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Interview with Alison Sperling - Part 5

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Coming up...

Wolf/Otherland:
What are your current projects and future plans concerning Science Fiction?

Alison:

I’m working on a number of SF-related projects at the moment. I’m about to wrap up a few book chapters, one on ecology across the Star Trek television series, and a short piece for a project called Uneven Futures about Margaret Atwood’s pigoons from The Maddaddam Trilogy alongside the factory farming industry in the United States in relation to the COVID-19 pandemic.

I’m eagerly awaiting the artist Emilija Škarnulytė’s first monograph to come out any day now with Sternberg Press here in Berlin -- I have a more experimental piece in there about her work which somehow brings together mermaids and abandoned nuclear submarine channels and the Anthropocene, so that will be fun to see in print.

But really I’m working on finishing my first book manuscript Weird Modernisms as soon as possible, to try to get my second book project on toxic natures fully underway. Both projects rely heavily on SF. Weird Modernisms deals with Lovecraft and theorizing weirdness, and even though the primary authors of the chapters in the manuscript are not SF writers, the conclusion is about Caitlín R. Kiernan who is one of my favorite weird writers to read. I’ll also be writing about N.K. Jemisin’s newest novel The City we Became which is a direct critique of (and yet still an engagement with) the Weird in what some are calling a Black New Weird (see Stephanie Dunning’s recent essay on Black Time and the Weird, or Steven Shaviro’s recent talk up on Youtube on Black New Weird texts for examples of this kind of critical engagement).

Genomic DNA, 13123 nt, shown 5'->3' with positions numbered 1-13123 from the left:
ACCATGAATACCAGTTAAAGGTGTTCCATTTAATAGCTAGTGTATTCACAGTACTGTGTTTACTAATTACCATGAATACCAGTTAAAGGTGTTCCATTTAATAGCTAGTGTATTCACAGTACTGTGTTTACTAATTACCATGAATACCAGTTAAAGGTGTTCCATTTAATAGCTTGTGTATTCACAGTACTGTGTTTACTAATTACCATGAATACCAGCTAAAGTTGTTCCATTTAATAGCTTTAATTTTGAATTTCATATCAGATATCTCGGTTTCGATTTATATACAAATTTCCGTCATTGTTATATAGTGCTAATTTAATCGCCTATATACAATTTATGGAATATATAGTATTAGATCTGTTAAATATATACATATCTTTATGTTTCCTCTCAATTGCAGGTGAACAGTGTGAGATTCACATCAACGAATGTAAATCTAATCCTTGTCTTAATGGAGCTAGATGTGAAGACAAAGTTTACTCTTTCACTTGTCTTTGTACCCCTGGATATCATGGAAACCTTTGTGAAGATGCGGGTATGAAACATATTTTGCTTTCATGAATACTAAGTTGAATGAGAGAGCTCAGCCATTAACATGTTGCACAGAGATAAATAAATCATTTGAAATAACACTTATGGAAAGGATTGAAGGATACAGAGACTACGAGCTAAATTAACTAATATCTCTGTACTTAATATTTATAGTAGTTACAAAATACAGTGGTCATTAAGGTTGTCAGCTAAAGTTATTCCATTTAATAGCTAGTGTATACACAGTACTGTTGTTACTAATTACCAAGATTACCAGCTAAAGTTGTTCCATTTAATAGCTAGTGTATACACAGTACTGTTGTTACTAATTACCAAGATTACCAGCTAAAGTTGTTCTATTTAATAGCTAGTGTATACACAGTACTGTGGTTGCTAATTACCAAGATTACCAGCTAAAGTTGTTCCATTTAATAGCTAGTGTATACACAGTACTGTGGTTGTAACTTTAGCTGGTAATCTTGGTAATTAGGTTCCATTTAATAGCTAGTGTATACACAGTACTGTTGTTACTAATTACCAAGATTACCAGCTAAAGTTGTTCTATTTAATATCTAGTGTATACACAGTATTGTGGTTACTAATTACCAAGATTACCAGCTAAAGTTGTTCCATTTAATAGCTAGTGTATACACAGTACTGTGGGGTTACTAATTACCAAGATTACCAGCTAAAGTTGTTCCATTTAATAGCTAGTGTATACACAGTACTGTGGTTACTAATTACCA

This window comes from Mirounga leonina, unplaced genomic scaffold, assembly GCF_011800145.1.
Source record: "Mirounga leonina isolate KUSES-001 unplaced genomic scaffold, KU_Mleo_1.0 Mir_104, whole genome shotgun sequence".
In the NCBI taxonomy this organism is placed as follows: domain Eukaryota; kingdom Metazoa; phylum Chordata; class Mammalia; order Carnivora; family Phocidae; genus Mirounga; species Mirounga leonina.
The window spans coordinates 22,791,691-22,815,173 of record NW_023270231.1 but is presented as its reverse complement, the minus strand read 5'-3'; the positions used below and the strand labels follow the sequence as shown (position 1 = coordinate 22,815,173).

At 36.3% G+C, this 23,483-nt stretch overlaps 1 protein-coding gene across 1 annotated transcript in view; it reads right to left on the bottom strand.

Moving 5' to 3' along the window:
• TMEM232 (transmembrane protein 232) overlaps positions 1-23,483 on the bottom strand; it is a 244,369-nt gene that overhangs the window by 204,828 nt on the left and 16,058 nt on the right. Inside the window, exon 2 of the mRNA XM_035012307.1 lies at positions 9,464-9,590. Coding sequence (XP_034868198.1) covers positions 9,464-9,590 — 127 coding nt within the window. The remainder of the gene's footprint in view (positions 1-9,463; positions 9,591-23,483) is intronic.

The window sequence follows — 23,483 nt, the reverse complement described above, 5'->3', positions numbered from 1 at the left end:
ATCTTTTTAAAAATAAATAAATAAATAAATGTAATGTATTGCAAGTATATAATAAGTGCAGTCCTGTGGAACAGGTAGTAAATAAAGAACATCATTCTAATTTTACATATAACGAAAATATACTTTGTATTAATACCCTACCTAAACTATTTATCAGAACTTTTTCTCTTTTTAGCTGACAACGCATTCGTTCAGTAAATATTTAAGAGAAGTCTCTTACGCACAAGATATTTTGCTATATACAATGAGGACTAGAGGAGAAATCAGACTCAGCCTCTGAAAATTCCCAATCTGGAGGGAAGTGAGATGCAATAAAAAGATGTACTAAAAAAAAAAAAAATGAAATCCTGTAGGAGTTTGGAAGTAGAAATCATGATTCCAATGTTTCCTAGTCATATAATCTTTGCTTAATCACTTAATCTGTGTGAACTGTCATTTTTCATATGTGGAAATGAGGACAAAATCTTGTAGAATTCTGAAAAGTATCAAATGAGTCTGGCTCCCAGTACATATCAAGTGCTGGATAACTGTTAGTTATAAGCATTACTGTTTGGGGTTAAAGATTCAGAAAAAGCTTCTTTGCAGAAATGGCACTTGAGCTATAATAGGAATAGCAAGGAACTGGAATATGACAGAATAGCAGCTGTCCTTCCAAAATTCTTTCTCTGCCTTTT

The second project deals with “weird natures” and so it is all about SF and also SF visual and performance art. Lastly, I would hint at an event I’ve been curating for sometime now, and with various disruptions and difficulties due to the pandemic. But it will take place September 23-24th with the support of the University of Oslo and University of Warsaw as well as my own university, TU Berlin, and the ICI Institute for Cultural Inquiry Berlin. The event will bring together ten artists and thinkers for a series of events over two days. It’s called “Writing Letters to Extraterrestrials” (inspired by the work of Adriana Knouf, check out her recent essay in the “Weird Temporalities” issue of Studies in the Fantastic), so stay tuned for that as soon as in-person events are able to happen safely again.

Wolf/Otherland:
Thank you Alison for this interview!

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Kommentare

Kommentar von Anja |

I really wish for Lois McMaster Bujold to be listed when it comes to feminist scifi. The Vorkosigan saga managed to hide quite a few issues in that space opera. Feminism, gender fluidity, ablism, ... somehow I feel her work is underrated in that regard.

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